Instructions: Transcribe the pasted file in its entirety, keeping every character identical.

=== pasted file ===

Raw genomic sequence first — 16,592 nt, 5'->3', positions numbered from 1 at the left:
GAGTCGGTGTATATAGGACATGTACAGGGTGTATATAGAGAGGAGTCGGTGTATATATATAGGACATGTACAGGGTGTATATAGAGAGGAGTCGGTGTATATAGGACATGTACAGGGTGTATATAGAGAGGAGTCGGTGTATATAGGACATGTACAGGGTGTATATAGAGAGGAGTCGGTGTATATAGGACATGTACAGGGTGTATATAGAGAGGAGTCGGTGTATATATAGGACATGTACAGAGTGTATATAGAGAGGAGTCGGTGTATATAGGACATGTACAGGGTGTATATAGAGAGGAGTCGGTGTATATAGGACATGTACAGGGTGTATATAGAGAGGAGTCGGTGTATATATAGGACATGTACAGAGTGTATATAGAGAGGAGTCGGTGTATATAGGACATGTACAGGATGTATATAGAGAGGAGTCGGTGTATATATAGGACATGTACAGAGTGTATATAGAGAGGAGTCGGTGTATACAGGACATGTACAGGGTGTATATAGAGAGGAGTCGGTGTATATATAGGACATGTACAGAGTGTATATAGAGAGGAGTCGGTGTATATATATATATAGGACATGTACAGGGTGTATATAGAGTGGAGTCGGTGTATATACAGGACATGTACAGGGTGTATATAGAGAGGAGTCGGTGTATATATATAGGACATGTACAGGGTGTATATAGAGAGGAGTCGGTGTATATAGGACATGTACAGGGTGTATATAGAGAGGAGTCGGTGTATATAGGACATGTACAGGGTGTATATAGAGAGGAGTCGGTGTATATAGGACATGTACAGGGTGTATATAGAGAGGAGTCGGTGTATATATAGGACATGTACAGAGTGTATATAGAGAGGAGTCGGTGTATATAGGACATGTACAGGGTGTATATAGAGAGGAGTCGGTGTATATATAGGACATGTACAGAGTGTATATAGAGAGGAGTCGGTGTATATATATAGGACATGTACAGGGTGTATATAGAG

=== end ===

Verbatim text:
Raw genomic sequence first — 16,592 nt, 5'->3', positions numbered from 1 at the left:
GAGTCGGTGTATATAGGACATGTACAGGGTGTATATAGAGAGGAGTCGGTGTATATATATAGGACATGTACAGGGTGTATATAGAGAGGAGTCGGTGTATATAGGACATGTACAGGGTGTATATAGAGAGGAGTCGGTGTATATAGGACATGTACAGGGTGTATATAGAGAGGAGTCGGTGTATATAGGACATGTACAGGGTGTATATAGAGAGGAGTCGGTGTATATATAGGACATGTACAGAGTGTATATAGAGAGGAGTCGGTGTATATAGGACATGTACAGGGTGTATATAGAGAGGAGTCGGTGTATATAGGACATGTACAGGGTGTATATAGAGAGGAGTCGGTGTATATATAGGACATGTACAGAGTGTATATAGAGAGGAGTCGGTGTATATAGGACATGTACAGGATGTATATAGAGAGGAGTCGGTGTATATATAGGACATGTACAGAGTGTATATAGAGAGGAGTCGGTGTATACAGGACATGTACAGGGTGTATATAGAGAGGAGTCGGTGTATATATAGGACATGTACAGAGTGTATATAGAGAGGAGTCGGTGTATATATATATATAGGACATGTACAGGGTGTATATAGAGTGGAGTCGGTGTATATACAGGACATGTACAGGGTGTATATAGAGAGGAGTCGGTGTATATATATAGGACATGTACAGGGTGTATATAGAGAGGAGTCGGTGTATATAGGACATGTACAGGGTGTATATAGAGAGGAGTCGGTGTATATAGGACATGTACAGGGTGTATATAGAGAGGAGTCGGTGTATATAGGACATGTACAGGGTGTATATAGAGAGGAGTCGGTGTATATATAGGACATGTACAGAGTGTATATAGAGAGGAGTCGGTGTATATAGGACATGTACAGGGTGTATATAGAGAGGAGTCGGTGTATATATAGGACATGTACAGAGTGTATATAGAGAGGAGTCGGTGTATATATATAGGACATGTACAGGGTGTATATAGAG